The AEDC had been operating in various forms since 1926 with focus on industrial development.[4] AEDC had been linked to the Economic Development Institute (EDI) since the early 1960s, with the focus on training and development for economic development as a profession. Notably, AEDC’s education initiatives developed professionalism in the field, fostered the sharing of best practices among economic developers and cultivated an expertise among those in the profession. AEDC members offered their services around the world in order to encourage the use of common economic development tools internationally. AEDC traditionally had a high representation of members from the American South, and a large contingent of Canadian members that concentrated on forging ties with the private sector.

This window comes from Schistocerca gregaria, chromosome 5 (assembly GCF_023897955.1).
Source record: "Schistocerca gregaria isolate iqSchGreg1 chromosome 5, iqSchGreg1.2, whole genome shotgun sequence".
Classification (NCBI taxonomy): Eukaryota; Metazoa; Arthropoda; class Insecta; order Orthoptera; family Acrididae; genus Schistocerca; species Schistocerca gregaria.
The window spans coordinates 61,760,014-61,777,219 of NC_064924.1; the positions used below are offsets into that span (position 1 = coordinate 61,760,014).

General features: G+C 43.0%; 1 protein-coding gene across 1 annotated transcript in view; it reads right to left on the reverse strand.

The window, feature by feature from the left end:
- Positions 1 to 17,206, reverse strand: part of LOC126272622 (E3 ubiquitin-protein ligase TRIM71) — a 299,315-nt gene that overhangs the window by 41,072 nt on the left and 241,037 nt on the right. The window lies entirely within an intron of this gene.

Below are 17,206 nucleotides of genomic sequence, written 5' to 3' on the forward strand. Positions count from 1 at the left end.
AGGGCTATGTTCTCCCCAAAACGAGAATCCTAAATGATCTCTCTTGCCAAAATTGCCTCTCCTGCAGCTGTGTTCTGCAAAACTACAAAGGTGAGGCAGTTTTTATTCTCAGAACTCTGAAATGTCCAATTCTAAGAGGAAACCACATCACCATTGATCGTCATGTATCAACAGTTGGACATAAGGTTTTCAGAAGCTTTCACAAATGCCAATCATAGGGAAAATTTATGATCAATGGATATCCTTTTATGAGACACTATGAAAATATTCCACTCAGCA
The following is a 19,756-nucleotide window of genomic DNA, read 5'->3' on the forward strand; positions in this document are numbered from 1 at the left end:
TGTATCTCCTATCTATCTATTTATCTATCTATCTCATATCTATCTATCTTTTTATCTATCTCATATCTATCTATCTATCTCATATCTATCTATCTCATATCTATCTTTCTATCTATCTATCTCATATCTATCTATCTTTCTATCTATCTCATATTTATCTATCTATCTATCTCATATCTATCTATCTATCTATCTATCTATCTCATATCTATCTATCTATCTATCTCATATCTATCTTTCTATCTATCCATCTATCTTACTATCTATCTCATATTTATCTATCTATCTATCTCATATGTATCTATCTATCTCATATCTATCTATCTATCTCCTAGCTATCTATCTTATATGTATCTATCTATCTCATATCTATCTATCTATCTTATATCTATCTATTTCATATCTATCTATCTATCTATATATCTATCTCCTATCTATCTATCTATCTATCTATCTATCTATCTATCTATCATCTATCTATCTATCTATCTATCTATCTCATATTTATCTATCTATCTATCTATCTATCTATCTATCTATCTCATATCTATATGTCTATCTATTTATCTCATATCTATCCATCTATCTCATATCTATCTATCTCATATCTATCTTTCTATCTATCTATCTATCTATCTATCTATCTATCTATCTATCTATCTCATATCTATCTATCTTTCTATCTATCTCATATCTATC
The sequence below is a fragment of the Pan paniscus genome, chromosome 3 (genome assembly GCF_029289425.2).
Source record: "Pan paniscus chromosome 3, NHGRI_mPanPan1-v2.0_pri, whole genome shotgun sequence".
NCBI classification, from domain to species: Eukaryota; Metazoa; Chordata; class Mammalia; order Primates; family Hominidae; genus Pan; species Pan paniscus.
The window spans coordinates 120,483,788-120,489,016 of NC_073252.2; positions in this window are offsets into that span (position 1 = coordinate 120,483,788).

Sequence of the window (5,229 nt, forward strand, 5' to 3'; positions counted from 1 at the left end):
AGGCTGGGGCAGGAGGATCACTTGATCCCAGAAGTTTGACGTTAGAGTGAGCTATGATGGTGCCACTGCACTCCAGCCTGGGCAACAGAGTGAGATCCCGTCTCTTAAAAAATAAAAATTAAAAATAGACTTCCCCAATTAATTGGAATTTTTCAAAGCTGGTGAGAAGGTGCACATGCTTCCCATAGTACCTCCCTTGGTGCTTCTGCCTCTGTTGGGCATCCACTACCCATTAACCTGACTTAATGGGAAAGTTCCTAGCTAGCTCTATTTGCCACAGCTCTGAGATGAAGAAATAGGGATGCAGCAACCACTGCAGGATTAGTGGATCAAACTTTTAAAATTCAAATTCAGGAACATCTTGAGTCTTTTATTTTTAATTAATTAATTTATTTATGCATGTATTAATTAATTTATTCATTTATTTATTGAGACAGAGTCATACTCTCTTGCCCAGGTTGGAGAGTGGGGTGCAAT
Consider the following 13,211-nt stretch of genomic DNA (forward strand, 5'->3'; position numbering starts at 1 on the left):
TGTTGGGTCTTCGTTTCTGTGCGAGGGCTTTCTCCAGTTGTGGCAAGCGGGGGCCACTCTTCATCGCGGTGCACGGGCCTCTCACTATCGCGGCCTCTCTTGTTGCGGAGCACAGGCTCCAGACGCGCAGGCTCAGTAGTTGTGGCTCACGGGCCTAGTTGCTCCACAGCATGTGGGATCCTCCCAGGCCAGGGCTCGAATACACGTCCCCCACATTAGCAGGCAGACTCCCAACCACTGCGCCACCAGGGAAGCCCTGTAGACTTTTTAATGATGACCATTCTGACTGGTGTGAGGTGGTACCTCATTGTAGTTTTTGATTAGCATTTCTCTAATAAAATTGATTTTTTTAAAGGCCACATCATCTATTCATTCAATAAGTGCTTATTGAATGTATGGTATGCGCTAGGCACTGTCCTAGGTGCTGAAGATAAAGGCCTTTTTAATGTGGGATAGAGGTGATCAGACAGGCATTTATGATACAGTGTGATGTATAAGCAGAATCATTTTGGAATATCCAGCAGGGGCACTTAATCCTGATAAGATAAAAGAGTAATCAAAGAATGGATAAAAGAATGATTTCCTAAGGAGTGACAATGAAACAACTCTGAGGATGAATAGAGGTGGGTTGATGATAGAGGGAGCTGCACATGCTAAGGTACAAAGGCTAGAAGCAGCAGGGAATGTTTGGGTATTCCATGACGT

The CUED originated as "Helping Urban Business", or the HUB Council, in 1966.[5] It changed its name to CUED in 1974. The founding of the CUED followed the civil disturbances/urban riots in Watts in Los Angeles and other cities like Detroit, Newark and Washington. These disturbances further weakened the position of many urban economies, as manufacturing and commercial businesses increased their exodus to the suburbs and outer transportation corridors. The CUED’s primary objective was to develop an urban policy for economic development. In 1968, the Economic Development Administration (EDA) provided the CUED with a grant for technical assistance, information, and research. From its early days, CUED established itself as a go-to organization for research and technical assistance on federal programs like the Community Development Block Grant (CDBG) Program and the UDAG Program and played an important role in helping to develop strong economic development policies.